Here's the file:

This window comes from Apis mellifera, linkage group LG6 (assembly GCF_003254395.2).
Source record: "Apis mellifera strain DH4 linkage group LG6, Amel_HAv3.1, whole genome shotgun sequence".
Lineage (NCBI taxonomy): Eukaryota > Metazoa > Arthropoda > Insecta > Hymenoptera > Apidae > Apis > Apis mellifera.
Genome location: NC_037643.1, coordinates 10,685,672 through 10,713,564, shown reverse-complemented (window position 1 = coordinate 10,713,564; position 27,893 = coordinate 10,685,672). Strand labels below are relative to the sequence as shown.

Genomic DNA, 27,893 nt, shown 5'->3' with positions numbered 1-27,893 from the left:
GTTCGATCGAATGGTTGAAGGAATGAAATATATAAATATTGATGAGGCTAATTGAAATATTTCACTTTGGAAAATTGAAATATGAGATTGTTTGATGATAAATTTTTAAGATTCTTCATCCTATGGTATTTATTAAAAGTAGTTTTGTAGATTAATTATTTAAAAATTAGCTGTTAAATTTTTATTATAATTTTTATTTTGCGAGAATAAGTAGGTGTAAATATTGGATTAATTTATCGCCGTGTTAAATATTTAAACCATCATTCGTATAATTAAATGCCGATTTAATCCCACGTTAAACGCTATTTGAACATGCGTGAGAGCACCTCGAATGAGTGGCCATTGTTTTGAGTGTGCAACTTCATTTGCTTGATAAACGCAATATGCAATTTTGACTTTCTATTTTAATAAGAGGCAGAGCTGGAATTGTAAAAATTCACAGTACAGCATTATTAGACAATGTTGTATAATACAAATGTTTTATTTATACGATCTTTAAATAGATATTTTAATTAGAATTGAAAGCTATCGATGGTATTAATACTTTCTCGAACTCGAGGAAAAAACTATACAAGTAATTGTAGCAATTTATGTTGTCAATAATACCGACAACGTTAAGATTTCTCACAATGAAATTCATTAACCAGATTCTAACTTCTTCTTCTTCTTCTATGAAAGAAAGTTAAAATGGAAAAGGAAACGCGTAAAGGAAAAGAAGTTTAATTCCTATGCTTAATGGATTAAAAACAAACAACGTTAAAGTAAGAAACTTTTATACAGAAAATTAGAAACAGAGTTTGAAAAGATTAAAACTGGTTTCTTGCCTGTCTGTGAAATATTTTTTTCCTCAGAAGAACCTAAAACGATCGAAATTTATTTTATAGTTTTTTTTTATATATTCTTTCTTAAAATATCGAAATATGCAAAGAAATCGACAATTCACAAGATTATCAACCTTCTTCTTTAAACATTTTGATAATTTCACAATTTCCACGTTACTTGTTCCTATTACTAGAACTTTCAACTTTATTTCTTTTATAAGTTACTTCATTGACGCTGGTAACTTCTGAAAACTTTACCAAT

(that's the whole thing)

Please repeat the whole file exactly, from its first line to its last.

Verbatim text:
This window comes from Apis mellifera, linkage group LG6 (assembly GCF_003254395.2).
Source record: "Apis mellifera strain DH4 linkage group LG6, Amel_HAv3.1, whole genome shotgun sequence".
Lineage (NCBI taxonomy): Eukaryota > Metazoa > Arthropoda > Insecta > Hymenoptera > Apidae > Apis > Apis mellifera.
Genome location: NC_037643.1, coordinates 10,685,672 through 10,713,564, shown reverse-complemented (window position 1 = coordinate 10,713,564; position 27,893 = coordinate 10,685,672). Strand labels below are relative to the sequence as shown.

Genomic DNA, 27,893 nt, shown 5'->3' with positions numbered 1-27,893 from the left:
GTTCGATCGAATGGTTGAAGGAATGAAATATATAAATATTGATGAGGCTAATTGAAATATTTCACTTTGGAAAATTGAAATATGAGATTGTTTGATGATAAATTTTTAAGATTCTTCATCCTATGGTATTTATTAAAAGTAGTTTTGTAGATTAATTATTTAAAAATTAGCTGTTAAATTTTTATTATAATTTTTATTTTGCGAGAATAAGTAGGTGTAAATATTGGATTAATTTATCGCCGTGTTAAATATTTAAACCATCATTCGTATAATTAAATGCCGATTTAATCCCACGTTAAACGCTATTTGAACATGCGTGAGAGCACCTCGAATGAGTGGCCATTGTTTTGAGTGTGCAACTTCATTTGCTTGATAAACGCAATATGCAATTTTGACTTTCTATTTTAATAAGAGGCAGAGCTGGAATTGTAAAAATTCACAGTACAGCATTATTAGACAATGTTGTATAATACAAATGTTTTATTTATACGATCTTTAAATAGATATTTTAATTAGAATTGAAAGCTATCGATGGTATTAATACTTTCTCGAACTCGAGGAAAAAACTATACAAGTAATTGTAGCAATTTATGTTGTCAATAATACCGACAACGTTAAGATTTCTCACAATGAAATTCATTAACCAGATTCTAACTTCTTCTTCTTCTTCTATGAAAGAAAGTTAAAATGGAAAAGGAAACGCGTAAAGGAAAAGAAGTTTAATTCCTATGCTTAATGGATTAAAAACAAACAACGTTAAAGTAAGAAACTTTTATACAGAAAATTAGAAACAGAGTTTGAAAAGATTAAAACTGGTTTCTTGCCTGTCTGTGAAATATTTTTTTCCTCAGAAGAACCTAAAACGATCGAAATTTATTTTATAGTTTTTTTTTATATATTCTTTCTTAAAATATCGAAATATGCAAAGAAATCGACAATTCACAAGATTATCAACCTTCTTCTTTAAACATTTTGATAATTTCACAATTTCCACGTTACTTGTTCCTATTACTAGAACTTTCAACTTTATTTCTTTTATAAGTTACTTCATTGACGCTGGTAACTTCTGAAAACTTTACCAAT